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Religion in a Medieval Fantasy world

Hmm, it seems a number of my points have been misconstrued. I didn't talk about the extent or impact of the inquisition at all, neither did I mention witches and NEVER would I regard the middle ages as unenlightened, being a passionate medievalist myself - my last published novel was a historical novel set in the C11 - a reinterpretation of the Bayeux Tapestry which culminated at Hastings. A major aspect of the book was try and show the medieval mind, which meant there was much of the ambience of magic, without there being any actual magic. People believed in magic - both ecclesiastic and non-ecclesiastic.

I merely mentioned the fact of the inquisition as an attempt to control non-orthodoxy - to wipe out non-ecclesiastical magical thinking, which had a huge impact even on church orthodoxy. (Creation of patron saints, incantation as prayer, transubstantiation etc)

To return, again, to the OP question - if you create a religion, it might be a good idea to create its antithesis also. Novels are all about conflict, after all.

James Wilson

This doesn't mean making the story *about* religion; rather, it means letting religion underpin the society. It's complicated, but there's definitely something there for an author to mine.

I think it makes the world seem less believable, because our modern secularism is based on all sorts of other religion going back many centuries. I spent a lot of tim and trouble coming up with a non-Roman Catholic or Greek Orthodox stand-in that still had the hierarchies and reach of the medieval Churches, without aping too much of the beliefs and form. I wrote a bit about it here: Sundered Spheres: The Importance of Religion to Culture (Fantasy World-Building)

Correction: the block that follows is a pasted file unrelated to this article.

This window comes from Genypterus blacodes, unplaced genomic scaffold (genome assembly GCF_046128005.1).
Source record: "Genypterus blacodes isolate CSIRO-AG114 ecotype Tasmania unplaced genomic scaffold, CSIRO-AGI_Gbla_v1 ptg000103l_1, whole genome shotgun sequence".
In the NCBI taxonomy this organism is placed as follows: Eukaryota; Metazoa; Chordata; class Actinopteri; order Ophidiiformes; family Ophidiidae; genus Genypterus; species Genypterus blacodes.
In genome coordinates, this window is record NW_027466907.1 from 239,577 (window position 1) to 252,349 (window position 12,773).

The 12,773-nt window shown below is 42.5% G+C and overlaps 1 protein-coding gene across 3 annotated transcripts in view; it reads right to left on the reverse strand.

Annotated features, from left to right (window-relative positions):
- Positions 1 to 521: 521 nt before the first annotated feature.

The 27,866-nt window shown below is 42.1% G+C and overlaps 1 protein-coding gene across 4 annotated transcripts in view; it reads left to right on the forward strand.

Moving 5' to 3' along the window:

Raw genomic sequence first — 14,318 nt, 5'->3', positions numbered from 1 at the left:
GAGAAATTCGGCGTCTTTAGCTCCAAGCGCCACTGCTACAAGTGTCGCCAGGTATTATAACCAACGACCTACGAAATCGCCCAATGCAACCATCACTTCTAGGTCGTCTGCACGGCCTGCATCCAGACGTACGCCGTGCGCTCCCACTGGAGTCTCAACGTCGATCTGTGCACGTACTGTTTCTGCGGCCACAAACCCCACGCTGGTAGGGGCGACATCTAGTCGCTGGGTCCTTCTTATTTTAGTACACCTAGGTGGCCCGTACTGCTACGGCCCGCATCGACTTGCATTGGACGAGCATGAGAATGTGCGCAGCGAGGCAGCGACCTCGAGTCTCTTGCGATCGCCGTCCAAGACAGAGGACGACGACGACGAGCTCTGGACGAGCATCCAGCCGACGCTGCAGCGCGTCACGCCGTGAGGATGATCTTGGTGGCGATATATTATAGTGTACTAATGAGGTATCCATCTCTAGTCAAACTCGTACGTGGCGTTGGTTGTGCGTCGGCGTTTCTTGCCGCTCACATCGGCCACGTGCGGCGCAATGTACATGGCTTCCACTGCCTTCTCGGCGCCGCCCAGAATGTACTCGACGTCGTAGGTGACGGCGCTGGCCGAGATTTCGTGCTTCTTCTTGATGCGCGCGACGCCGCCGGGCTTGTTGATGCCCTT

In Tolkien religion doesn’t play an overt role, but it’s there, running through everything, and I think that’s one of the things that makes his work endure. A lot of fantasy worlds suffer from the lack; it is all skin and no guts. I think the Communist massacres of the last century demonstrate that any belief system, and not a religion per se, can foment the worst kind of bigotry and violence against unbelievers, and just leaving it out, or having a boutique of gods which everybody picks (as in D&D) is something that can’t exist. You don’t have the evangelical atheists running around preaching because they are content to choose atheism and live accordingly. Everybody wants to share what they think they know, and loves to belittle those who won’t listen. Leaving out an extreme human need is like building a table with four different length legs, it might stand up but don’t put your soup tureen on it!